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+ - Apple says many users "bought an Android phone by mistake"

Submitted by mrspoonsi
mrspoonsi (2955715) writes "Apple CEO Tim Cook during his keynote said that around 130 million customers have purchased their first Apple device in the last twelve months states, "Many of these customers were switchers from Android," he said. "They had bought an Android phone by mistake, and then had sought a better experience and a better life." He added that almost half of those who have purchased an iPhone in China since December have switched from Android. However, it is worth noting that iPhones were not actually available in China until December, when pre-orders began, so it is unclear how much of the device's popularity there is simply down to the novelty factor, rather than a burning desire to flee from Android."

Comment: Re:Here's his problem (Score 1) 278

by simonreid (#46880941) Attached to: The Ways Programming Is Hard

At my last programming job, the head of engineering took all my time estimates for a project and arbitrarily cut them in half, because "we're smarter than most companies".

I take all my developers estimates and arbitrarily double them,. In my experience even experienced developers will hit something they didn't forsee, or have requirements changes forced on them.

Comment: Re:Or it could be (Score 1) 158

by simonreid (#46769587) Attached to: Pollution In China Could Be Driving Freak Weather In US
They do pay a lot of money to organizations that question man made climate change yes. But then again, the flip side of that is the tens of billions of dollars that are invested in global warming being real and caused by man. Regardless of scientific merit I have always thought it odd that people think that 'climate deniers' are better funded than the groups supporting the idea.

Comment: Re:Climate change conferences in 2014 (Score 1) 987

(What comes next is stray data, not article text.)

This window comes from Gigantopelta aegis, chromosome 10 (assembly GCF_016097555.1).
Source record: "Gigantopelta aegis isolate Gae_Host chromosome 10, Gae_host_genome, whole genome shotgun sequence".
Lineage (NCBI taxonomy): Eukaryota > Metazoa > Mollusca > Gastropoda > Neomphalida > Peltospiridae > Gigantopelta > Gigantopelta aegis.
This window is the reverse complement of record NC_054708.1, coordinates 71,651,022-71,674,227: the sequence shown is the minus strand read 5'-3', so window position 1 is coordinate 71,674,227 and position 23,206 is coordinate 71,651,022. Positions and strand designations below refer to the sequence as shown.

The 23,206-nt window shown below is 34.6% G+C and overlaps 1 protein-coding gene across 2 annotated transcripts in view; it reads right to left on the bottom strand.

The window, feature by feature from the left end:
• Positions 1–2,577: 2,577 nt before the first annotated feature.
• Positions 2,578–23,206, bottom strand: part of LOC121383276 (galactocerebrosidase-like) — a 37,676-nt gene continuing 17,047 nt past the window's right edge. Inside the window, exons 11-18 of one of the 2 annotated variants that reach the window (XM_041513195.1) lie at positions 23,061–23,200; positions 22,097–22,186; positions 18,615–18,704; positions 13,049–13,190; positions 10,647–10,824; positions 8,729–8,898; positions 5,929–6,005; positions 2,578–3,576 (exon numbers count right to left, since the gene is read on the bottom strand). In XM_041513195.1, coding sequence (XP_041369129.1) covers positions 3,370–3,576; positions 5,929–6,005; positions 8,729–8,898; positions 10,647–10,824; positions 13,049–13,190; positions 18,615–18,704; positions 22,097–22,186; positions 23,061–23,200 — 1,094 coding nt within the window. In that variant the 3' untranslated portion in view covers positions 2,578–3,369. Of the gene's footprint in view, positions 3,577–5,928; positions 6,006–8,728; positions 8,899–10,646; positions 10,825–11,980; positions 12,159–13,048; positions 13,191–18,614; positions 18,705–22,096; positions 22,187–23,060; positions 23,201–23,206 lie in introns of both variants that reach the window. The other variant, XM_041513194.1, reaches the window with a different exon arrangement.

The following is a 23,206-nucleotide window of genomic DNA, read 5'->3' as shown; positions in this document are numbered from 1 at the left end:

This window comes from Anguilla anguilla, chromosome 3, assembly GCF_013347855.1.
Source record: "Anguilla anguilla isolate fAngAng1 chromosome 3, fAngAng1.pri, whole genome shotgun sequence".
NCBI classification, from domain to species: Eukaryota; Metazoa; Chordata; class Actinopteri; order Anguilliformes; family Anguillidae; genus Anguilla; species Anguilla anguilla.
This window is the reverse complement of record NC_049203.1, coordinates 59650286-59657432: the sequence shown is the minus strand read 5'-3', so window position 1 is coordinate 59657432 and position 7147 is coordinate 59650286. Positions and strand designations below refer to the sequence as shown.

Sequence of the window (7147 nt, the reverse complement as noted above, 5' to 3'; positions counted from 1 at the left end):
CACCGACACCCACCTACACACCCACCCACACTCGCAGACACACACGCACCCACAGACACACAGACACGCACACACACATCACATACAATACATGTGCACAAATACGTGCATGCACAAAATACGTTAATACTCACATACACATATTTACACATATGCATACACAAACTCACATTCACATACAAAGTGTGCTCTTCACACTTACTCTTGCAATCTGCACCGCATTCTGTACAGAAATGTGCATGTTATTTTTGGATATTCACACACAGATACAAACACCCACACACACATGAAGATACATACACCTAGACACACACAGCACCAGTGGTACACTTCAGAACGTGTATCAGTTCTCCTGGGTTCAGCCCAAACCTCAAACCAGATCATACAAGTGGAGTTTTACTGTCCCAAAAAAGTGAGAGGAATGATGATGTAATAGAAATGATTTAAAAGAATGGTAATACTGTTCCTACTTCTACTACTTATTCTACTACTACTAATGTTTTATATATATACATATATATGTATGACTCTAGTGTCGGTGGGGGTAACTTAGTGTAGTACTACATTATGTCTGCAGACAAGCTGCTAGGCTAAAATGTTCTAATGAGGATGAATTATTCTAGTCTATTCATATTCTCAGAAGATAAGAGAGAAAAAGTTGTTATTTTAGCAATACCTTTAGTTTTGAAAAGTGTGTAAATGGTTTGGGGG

by simonreid (#46631931) Attached to: UN Report: Climate Changes Overwhelming
I assume you mean that the pro man-made climate change are the groups that get the funding. You must do because the amount of money spent by just the US Government (around $2B a year on just scientific studies alone, and growing) dwarfs that spent by the energy companies on research.

If you can be bothered here is the GAO Report and a much easier to read summary

Not saying the money isn't well spent, or that man-made climate change isn't happening - but its just plain wrong to say that Big Oil is outspending the poor universities when it comes to climate research.

Comment: Re:There real reason ... (Score 1) 290

The problem is that the media is motivated... to make money. You don't think all those adverts for Coal power on TV, or 'brand' ads about what a great company GE is are just for fun do you? The conversation goes like this 'well... we could spend money to investigate a story slamming a company that spent $50m advertising with us last quarter - or we could not, just re-print their press release about, and still be profitable and employed'. Sure, one or two reports might try to write it, but they would never get on air. You should try listening to the No Agenda show (just google it) for a great description of how it really works

Comment: Re:Killed because of the message (Score 1) 314

Add to that the oil companies paying researchers tons of money to write anything that "disproves" global warming, and the complete lack of peer-reviewed research that disproves global warming probably means that there's not enough support for that position to stand up to any peer review at all.

This always drives me crazy... please show me any study, article or any bit of information that shows that oil companies are paying researchers any more money than companies that have a vested interested in climate change. You can't, because whilst you can find a lot of information on the Koch Brothers Funding Climate Denial, I bet you can't find anything talking about the funding that is provided from companies, institutions and individuals with a vested interested in finding climate change.

Comment: Re:They don't understand the difference (Score 2) 517

by simonreid (#45938383) Attached to: How Weather Influences Global Warming Opinions

They have either a poor understanding or perhaps no concept at all that short term temperature fluctuations are merely data points in a longer term trend

Couldn't agree with you more.....

Comment: Re:So basically... (Score 1) 105

by simonreid (#45146115) Attached to: Snapchat Search Warrants Emphasize Data Vulnerability